Manage the Estate. The executor takes legal title to the assets in the probate estate. The probate court will sometimes require a public accounting of the estate assets. The assets of the estate must be found and may have to be collected. As part of the asset management function, the executor may have to liquidate or run a business or manage a securities portfolio. To sell marketable securities or real estate, the executor will have to obtain stock power, tax waivers, file affidavits, and so on.



Take Care of Tax Matters. The executor is legally responsible for filing necessary income and estate-tax returns (federal and state) and for paying all death taxes (i.e., estate and inheritance). The executor can, in some cases be held personally liable for unpaid taxes of the estate. Tax returns that will need to be filed can include the estate's income tax return (both federal and state), the federal estate-tax return, the state death tax return (estate and/or inheritance), and the deceased's final income tax return (federal and state). Taxes usually must be paid before other debts. In many instances, federal estate-tax returns are not needed, as the size of the estate will be under the amount for which a federal estate-tax return is required.



Often it is necessary to hire an appraiser to value certain assets of the estate, such as a business, pension, or real estate, since estate taxes are based on the "fair market" value of the assets. After the filing of the returns and payment of taxes, the Internal Revenue Service will generally send some type of estate closing letter accepting the return. Occasionally, the return will be audited.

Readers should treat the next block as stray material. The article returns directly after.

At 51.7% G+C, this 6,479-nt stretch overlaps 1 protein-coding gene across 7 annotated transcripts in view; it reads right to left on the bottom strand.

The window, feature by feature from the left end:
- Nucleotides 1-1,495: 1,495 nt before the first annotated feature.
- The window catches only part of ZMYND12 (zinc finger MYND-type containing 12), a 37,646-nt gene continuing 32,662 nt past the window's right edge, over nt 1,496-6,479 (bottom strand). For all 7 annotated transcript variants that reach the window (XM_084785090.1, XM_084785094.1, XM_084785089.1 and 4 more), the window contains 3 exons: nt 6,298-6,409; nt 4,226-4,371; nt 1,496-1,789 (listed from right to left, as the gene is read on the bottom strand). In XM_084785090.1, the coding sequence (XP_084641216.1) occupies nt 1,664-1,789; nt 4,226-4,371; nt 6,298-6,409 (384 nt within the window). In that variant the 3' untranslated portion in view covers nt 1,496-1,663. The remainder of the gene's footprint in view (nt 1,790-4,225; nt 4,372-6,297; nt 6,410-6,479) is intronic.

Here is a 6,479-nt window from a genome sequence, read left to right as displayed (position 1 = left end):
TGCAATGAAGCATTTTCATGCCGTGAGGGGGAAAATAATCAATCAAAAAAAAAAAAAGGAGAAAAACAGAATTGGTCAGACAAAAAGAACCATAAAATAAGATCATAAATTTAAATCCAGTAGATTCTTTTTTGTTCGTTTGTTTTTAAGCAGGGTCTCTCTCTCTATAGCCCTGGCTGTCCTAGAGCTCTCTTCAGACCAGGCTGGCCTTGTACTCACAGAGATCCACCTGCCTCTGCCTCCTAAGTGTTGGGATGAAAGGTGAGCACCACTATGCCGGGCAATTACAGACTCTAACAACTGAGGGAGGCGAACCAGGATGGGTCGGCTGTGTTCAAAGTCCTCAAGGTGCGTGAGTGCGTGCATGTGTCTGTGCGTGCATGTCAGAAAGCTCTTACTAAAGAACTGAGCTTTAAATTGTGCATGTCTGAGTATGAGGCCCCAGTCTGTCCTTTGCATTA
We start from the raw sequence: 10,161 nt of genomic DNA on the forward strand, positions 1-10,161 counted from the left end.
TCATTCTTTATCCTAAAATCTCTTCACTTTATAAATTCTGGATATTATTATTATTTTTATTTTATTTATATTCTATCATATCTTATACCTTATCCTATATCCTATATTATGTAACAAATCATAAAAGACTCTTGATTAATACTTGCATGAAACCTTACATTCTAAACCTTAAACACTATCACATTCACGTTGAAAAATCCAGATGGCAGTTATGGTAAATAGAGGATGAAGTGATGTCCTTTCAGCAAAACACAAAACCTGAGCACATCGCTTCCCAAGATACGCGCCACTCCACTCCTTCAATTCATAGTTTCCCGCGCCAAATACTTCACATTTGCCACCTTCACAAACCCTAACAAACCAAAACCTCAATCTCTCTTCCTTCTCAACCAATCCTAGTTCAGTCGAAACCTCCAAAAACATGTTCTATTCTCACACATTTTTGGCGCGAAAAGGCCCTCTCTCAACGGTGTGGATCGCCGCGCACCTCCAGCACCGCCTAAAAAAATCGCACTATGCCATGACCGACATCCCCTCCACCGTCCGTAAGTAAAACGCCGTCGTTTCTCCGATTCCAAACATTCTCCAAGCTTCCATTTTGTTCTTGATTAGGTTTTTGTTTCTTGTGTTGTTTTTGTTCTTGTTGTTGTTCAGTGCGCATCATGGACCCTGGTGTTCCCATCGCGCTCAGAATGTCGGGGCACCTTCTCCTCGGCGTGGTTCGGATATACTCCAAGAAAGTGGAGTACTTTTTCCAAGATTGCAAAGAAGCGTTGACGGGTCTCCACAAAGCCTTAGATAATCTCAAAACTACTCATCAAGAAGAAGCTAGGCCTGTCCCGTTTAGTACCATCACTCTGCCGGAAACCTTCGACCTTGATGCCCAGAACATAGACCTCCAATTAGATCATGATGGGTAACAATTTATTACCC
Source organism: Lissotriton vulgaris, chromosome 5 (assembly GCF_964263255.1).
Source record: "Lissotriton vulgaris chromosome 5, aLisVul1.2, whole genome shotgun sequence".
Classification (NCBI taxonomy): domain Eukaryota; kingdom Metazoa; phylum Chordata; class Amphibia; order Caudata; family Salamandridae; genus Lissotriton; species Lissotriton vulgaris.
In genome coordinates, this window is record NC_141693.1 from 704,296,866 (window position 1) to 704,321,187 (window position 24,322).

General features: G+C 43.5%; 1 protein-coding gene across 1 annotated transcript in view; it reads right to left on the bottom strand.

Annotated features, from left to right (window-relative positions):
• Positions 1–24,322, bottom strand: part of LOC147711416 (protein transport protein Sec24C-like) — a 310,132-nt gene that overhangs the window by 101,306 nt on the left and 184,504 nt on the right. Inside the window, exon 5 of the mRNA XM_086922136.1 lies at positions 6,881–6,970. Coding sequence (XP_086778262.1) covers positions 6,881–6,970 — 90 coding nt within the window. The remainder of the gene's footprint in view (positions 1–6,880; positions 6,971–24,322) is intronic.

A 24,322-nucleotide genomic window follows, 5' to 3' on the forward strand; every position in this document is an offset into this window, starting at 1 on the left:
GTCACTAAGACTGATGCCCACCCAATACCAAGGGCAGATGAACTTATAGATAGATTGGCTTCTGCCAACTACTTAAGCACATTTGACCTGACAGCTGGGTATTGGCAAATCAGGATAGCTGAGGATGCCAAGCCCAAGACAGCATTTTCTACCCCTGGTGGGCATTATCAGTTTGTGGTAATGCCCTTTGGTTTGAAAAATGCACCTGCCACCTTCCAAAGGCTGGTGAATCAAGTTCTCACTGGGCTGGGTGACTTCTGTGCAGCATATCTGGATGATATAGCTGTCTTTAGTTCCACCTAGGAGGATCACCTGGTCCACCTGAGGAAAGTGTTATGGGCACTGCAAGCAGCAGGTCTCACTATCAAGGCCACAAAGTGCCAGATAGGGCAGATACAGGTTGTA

Distribute the Assets. After all debts and expenses have been paid, the executor will distribute the assets. Frequently, beneficiaries can receive partial distributions of their inheritance without having to wait for the closing of the estate.



Under increasingly complex laws and rulings, particularly with respect to taxes, in larger estates an executor can be in charge for two or three years before the estate administration is completed. If the job is to be done without unnecessary cost and without causing undue hardship and delay for the beneficiaries of the estate, the executor should have an understanding of the many problems involved and an organization created for settling estates. In short, an executor should have experience



At some point in time, you may be asked to serve as the executor of the estate of a relative or friend, or you may ask someone to serve as your executor. An executor's job comes with many legal obligations. Under certain circumstances, an executor can even be held personally liable for unpaid estate taxes.





Kenneth A. Vercammen is a Middlesex County, NJ trial attorney who has published 125 articles in national and New Jersey publications on Probate and litigation topics. He often lectures to trial lawyers of the American Bar Association, New Jersey State Bar Association and Middlesex County Bar Association. He is Chair of the American Bar Association Estate Planning & Probate Committee. He is also Editor of the ABA Elder Law Committee Newsletter.

He is a highly regarded lecturer on litigation issues for the American Bar Association, ICLE, New Jersey State Bar Association and Middlesex County Bar Association. His articles have been published by New Jersey Law Journal, ABA Law Practice Management Magazine, and New Jersey Lawyer. He is the Editor in Chief of the New Jersey Municipal Court Law Review. Mr. Vercammen is a recipient of the NJSBA- YLD Service to the Bar Award.

In his private practice, he has devoted a substantial portion of his professional time to the preparation and trial of litigated matters. He has appeared in Courts throughout New Jersey several times each week on many personal injury matters, Municipal Court trials, and contested Probate hearings.



KENNETH VERCAMMEN

Attorney at Law

2053 Woodbridge Ave.

Edison, NJ 08817

732-572-0500



www.centraljerseyelderlaw.com